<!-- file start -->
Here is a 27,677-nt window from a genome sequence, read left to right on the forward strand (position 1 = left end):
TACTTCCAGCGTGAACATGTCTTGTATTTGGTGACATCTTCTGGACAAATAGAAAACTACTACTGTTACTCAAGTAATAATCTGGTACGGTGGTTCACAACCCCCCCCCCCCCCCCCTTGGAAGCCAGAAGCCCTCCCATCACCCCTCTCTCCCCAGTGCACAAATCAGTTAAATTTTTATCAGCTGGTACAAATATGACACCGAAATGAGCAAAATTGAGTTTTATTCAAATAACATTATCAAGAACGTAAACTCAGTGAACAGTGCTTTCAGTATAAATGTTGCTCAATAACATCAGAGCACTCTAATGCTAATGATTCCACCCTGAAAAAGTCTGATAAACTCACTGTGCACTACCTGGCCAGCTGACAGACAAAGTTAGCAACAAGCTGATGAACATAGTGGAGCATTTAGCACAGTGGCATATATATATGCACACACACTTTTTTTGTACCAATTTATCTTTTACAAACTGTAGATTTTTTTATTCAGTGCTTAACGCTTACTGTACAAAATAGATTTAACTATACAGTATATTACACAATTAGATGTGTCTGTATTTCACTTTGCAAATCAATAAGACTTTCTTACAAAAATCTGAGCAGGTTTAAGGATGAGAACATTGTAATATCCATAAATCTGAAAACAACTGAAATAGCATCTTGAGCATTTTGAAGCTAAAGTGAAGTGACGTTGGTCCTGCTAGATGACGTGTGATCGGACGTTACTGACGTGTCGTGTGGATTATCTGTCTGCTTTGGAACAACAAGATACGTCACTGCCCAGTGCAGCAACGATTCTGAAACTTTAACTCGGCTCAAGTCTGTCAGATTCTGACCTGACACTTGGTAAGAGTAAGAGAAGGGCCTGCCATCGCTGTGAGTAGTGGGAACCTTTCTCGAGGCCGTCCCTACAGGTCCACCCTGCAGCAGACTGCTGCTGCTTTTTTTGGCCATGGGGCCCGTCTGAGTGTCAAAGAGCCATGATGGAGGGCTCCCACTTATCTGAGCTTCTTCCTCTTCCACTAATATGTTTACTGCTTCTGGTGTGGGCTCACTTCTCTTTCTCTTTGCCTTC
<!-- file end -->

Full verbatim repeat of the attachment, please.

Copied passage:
Here is a 27,677-nt window from a genome sequence, read left to right on the forward strand (position 1 = left end):
TACTTCCAGCGTGAACATGTCTTGTATTTGGTGACATCTTCTGGACAAATAGAAAACTACTACTGTTACTCAAGTAATAATCTGGTACGGTGGTTCACAACCCCCCCCCCCCCCCCCTTGGAAGCCAGAAGCCCTCCCATCACCCCTCTCTCCCCAGTGCACAAATCAGTTAAATTTTTATCAGCTGGTACAAATATGACACCGAAATGAGCAAAATTGAGTTTTATTCAAATAACATTATCAAGAACGTAAACTCAGTGAACAGTGCTTTCAGTATAAATGTTGCTCAATAACATCAGAGCACTCTAATGCTAATGATTCCACCCTGAAAAAGTCTGATAAACTCACTGTGCACTACCTGGCCAGCTGACAGACAAAGTTAGCAACAAGCTGATGAACATAGTGGAGCATTTAGCACAGTGGCATATATATATGCACACACACTTTTTTTGTACCAATTTATCTTTTACAAACTGTAGATTTTTTTATTCAGTGCTTAACGCTTACTGTACAAAATAGATTTAACTATACAGTATATTACACAATTAGATGTGTCTGTATTTCACTTTGCAAATCAATAAGACTTTCTTACAAAAATCTGAGCAGGTTTAAGGATGAGAACATTGTAATATCCATAAATCTGAAAACAACTGAAATAGCATCTTGAGCATTTTGAAGCTAAAGTGAAGTGACGTTGGTCCTGCTAGATGACGTGTGATCGGACGTTACTGACGTGTCGTGTGGATTATCTGTCTGCTTTGGAACAACAAGATACGTCACTGCCCAGTGCAGCAACGATTCTGAAACTTTAACTCGGCTCAAGTCTGTCAGATTCTGACCTGACACTTGGTAAGAGTAAGAGAAGGGCCTGCCATCGCTGTGAGTAGTGGGAACCTTTCTCGAGGCCGTCCCTACAGGTCCACCCTGCAGCAGACTGCTGCTGCTTTTTTTGGCCATGGGGCCCGTCTGAGTGTCAAAGAGCCATGATGGAGGGCTCCCACTTATCTGAGCTTCTTCCTCTTCCACTAATATGTTTACTGCTTCTGGTGTGGGCTCACTTCTCTTTCTCTTTGCCTTC